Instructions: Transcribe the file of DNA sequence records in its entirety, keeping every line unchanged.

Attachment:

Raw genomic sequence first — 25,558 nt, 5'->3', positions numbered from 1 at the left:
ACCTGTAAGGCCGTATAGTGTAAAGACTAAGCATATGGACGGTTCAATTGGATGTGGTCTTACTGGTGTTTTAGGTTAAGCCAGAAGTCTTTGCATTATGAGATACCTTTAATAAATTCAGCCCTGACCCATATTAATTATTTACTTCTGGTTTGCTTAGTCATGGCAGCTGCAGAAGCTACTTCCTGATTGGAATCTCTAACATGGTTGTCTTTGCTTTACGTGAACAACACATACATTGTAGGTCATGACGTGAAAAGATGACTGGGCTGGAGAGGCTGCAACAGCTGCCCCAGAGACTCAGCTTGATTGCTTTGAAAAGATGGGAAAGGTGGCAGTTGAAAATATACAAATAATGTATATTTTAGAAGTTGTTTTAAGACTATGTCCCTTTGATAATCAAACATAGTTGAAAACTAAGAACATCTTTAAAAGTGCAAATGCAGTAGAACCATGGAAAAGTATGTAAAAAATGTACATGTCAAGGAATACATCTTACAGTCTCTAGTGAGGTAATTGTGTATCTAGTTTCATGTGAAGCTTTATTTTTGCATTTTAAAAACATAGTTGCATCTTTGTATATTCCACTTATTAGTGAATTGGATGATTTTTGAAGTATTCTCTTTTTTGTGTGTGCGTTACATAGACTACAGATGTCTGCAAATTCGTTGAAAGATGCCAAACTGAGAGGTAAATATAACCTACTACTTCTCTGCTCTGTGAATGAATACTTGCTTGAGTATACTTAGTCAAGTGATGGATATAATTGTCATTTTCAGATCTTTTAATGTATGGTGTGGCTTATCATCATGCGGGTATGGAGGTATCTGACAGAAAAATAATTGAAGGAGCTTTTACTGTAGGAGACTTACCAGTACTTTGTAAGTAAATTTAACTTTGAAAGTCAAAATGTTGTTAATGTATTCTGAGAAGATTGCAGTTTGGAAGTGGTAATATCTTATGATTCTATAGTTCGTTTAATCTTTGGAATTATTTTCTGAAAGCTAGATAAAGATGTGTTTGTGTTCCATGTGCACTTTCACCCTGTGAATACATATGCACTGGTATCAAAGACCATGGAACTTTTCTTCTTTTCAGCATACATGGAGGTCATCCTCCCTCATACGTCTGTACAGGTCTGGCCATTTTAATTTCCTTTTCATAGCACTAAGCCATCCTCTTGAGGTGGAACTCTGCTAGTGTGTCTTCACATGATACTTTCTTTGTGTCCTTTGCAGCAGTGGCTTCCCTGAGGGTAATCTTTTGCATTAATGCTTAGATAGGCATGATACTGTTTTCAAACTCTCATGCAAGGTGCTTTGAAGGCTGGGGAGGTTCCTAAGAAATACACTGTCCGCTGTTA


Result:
Raw genomic sequence first — 25,558 nt, 5'->3', positions numbered from 1 at the left:
ACCTGTAAGGCCGTATAGTGTAAAGACTAAGCATATGGACGGTTCAATTGGATGTGGTCTTACTGGTGTTTTAGGTTAAGCCAGAAGTCTTTGCATTATGAGATACCTTTAATAAATTCAGCCCTGACCCATATTAATTATTTACTTCTGGTTTGCTTAGTCATGGCAGCTGCAGAAGCTACTTCCTGATTGGAATCTCTAACATGGTTGTCTTTGCTTTACGTGAACAACACATACATTGTAGGTCATGACGTGAAAAGATGACTGGGCTGGAGAGGCTGCAACAGCTGCCCCAGAGACTCAGCTTGATTGCTTTGAAAAGATGGGAAAGGTGGCAGTTGAAAATATACAAATAATGTATATTTTAGAAGTTGTTTTAAGACTATGTCCCTTTGATAATCAAACATAGTTGAAAACTAAGAACATCTTTAAAAGTGCAAATGCAGTAGAACCATGGAAAAGTATGTAAAAAATGTACATGTCAAGGAATACATCTTACAGTCTCTAGTGAGGTAATTGTGTATCTAGTTTCATGTGAAGCTTTATTTTTGCATTTTAAAAACATAGTTGCATCTTTGTATATTCCACTTATTAGTGAATTGGATGATTTTTGAAGTATTCTCTTTTTTGTGTGTGCGTTACATAGACTACAGATGTCTGCAAATTCGTTGAAAGATGCCAAACTGAGAGGTAAATATAACCTACTACTTCTCTGCTCTGTGAATGAATACTTGCTTGAGTATACTTAGTCAAGTGATGGATATAATTGTCATTTTCAGATCTTTTAATGTATGGTGTGGCTTATCATCATGCGGGTATGGAGGTATCTGACAGAAAAATAATTGAAGGAGCTTTTACTGTAGGAGACTTACCAGTACTTTGTAAGTAAATTTAACTTTGAAAGTCAAAATGTTGTTAATGTATTCTGAGAAGATTGCAGTTTGGAAGTGGTAATATCTTATGATTCTATAGTTCGTTTAATCTTTGGAATTATTTTCTGAAAGCTAGATAAAGATGTGTTTGTGTTCCATGTGCACTTTCACCCTGTGAATACATATGCACTGGTATCAAAGACCATGGAACTTTTCTTCTTTTCAGCATACATGGAGGTCATCCTCCCTCATACGTCTGTACAGGTCTGGCCATTTTAATTTCCTTTTCATAGCACTAAGCCATCCTCTTGAGGTGGAACTCTGCTAGTGTGTCTTCACATGATACTTTCTTTGTGTCCTTTGCAGCAGTGGCTTCCCTGAGGGTAATCTTTTGCATTAATGCTTAGATAGGCATGATACTGTTTTCAAACTCTCATGCAAGGTGCTTTGAAGGCTGGGGAGGTTCCTAAGAAATACACTGTCCGCTGTTA